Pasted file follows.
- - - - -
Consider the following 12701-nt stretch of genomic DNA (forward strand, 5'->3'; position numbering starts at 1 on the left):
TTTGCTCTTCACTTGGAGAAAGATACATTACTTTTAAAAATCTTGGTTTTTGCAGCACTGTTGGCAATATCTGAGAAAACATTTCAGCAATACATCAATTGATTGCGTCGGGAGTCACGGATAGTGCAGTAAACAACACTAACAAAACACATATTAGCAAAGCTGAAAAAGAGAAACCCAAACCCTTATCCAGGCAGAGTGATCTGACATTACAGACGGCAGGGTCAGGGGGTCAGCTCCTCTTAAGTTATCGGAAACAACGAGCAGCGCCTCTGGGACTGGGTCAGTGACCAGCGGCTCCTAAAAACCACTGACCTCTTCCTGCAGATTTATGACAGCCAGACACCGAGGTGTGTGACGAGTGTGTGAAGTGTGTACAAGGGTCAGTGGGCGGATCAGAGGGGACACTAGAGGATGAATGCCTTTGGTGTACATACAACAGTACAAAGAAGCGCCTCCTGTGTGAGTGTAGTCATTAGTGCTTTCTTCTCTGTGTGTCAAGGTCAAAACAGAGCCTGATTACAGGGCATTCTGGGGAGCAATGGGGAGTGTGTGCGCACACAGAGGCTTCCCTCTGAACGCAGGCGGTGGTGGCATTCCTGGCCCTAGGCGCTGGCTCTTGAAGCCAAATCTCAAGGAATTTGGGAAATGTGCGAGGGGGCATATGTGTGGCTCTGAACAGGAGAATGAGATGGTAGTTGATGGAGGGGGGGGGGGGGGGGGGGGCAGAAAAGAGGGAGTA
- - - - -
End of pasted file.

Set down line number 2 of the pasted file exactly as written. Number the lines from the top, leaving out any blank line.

TTTGCTCTTCACTTGGAGAAAGATACATTACTTTTAAAAATCTTGGTTTTTGCAGCACTGTTGGCAATATCTGAGAAAACATTTCAGCAATACATCAATTGATTGCGTCGGGAGTCACGGATAGTGCAGTAAACAACACTAACAAAACACATATTAGCAAAGCTGAAAAAGAGAAACCCAAACCCTTATCCAGGCAGAGTGATCTGACATTACAGACGGCAGGGTCAGGGGGTCAGCTCCTCTTAAGTTATCGGAAACAACGAGCAGCGCCTCTGGGACTGGGTCAGTGACCAGCGGCTCCTAAAAACCACTGACCTCTTCCTGCAGATTTATGACAGCCAGACACCGAGGTGTGTGACGAGTGTGTGAAGTGTGTACAAGGGTCAGTGGGCGGATCAGAGGGGACACTAGAGGATGAATGCCTTTGGTGTACATACAACAGTACAAAGAAGCGCCTCCTGTGTGAGTGTAGTCATTAGTGCTTTCTTCTCTGTGTGTCAAGGTCAAAACAGAGCCTGATTACAGGGCATTCTGGGGAGCAATGGGGAGTGTGTGCGCACACAGAGGCTTCCCTCTGAACGCAGGCGGTGGTGGCATTCCTGGCCCTAGGCGCTGGCTCTTGAAGCCAAATCTCAAGGAATTTGGGAAATGTGCGAGGGGGCATATGTGTGGCTCTGAACAGGAGAATGAGATGGTAGTTGATGGAGGGGGGGGGGGGGGGGGGGGCAGAAAAGAGGGAGTA